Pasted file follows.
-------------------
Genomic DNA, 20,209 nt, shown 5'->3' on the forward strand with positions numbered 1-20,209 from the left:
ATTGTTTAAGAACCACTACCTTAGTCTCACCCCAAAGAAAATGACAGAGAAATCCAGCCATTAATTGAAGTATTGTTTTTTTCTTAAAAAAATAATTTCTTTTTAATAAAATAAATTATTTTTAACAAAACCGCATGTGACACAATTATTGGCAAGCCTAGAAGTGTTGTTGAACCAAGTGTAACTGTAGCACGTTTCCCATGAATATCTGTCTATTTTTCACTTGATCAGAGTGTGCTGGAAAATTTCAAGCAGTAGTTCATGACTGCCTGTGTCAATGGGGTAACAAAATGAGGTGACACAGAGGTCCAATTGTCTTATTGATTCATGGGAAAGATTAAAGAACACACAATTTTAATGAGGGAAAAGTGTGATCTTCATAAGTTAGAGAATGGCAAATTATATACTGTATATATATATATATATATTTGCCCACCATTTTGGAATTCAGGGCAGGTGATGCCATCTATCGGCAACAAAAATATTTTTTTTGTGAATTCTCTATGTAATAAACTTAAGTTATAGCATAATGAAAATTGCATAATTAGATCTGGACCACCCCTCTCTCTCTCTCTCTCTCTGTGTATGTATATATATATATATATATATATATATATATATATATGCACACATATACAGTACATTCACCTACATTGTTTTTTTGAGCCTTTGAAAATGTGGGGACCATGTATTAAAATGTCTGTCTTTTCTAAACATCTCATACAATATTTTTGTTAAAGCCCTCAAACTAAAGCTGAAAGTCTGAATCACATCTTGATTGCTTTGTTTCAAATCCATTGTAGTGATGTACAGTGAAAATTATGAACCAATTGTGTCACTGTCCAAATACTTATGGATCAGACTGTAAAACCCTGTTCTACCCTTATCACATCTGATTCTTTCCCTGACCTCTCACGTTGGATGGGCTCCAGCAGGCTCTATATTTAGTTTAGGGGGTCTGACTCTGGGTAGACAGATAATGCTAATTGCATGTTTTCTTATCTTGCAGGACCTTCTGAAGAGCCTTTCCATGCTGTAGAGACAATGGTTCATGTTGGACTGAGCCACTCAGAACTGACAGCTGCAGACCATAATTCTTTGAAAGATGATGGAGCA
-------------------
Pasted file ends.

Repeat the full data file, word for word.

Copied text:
Genomic DNA, 20,209 nt, shown 5'->3' on the forward strand with positions numbered 1-20,209 from the left:
ATTGTTTAAGAACCACTACCTTAGTCTCACCCCAAAGAAAATGACAGAGAAATCCAGCCATTAATTGAAGTATTGTTTTTTTCTTAAAAAAATAATTTCTTTTTAATAAAATAAATTATTTTTAACAAAACCGCATGTGACACAATTATTGGCAAGCCTAGAAGTGTTGTTGAACCAAGTGTAACTGTAGCACGTTTCCCATGAATATCTGTCTATTTTTCACTTGATCAGAGTGTGCTGGAAAATTTCAAGCAGTAGTTCATGACTGCCTGTGTCAATGGGGTAACAAAATGAGGTGACACAGAGGTCCAATTGTCTTATTGATTCATGGGAAAGATTAAAGAACACACAATTTTAATGAGGGAAAAGTGTGATCTTCATAAGTTAGAGAATGGCAAATTATATACTGTATATATATATATATATATTTGCCCACCATTTTGGAATTCAGGGCAGGTGATGCCATCTATCGGCAACAAAAATATTTTTTTTGTGAATTCTCTATGTAATAAACTTAAGTTATAGCATAATGAAAATTGCATAATTAGATCTGGACCACCCCTCTCTCTCTCTCTCTCTCTGTGTATGTATATATATATATATATATATATATATATATATATATGCACACATATACAGTACATTCACCTACATTGTTTTTTTGAGCCTTTGAAAATGTGGGGACCATGTATTAAAATGTCTGTCTTTTCTAAACATCTCATACAATATTTTTGTTAAAGCCCTCAAACTAAAGCTGAAAGTCTGAATCACATCTTGATTGCTTTGTTTCAAATCCATTGTAGTGATGTACAGTGAAAATTATGAACCAATTGTGTCACTGTCCAAATACTTATGGATCAGACTGTAAAACCCTGTTCTACCCTTATCACATCTGATTCTTTCCCTGACCTCTCACGTTGGATGGGCTCCAGCAGGCTCTATATTTAGTTTAGGGGGTCTGACTCTGGGTAGACAGATAATGCTAATTGCATGTTTTCTTATCTTGCAGGACCTTCTGAAGAGCCTTTCCATGCTGTAGAGACAATGGTTCATGTTGGACTGAGCCACTCAGAACTGACAGCTGCAGACCATAATTCTTTGAAAGATGATGGAGCA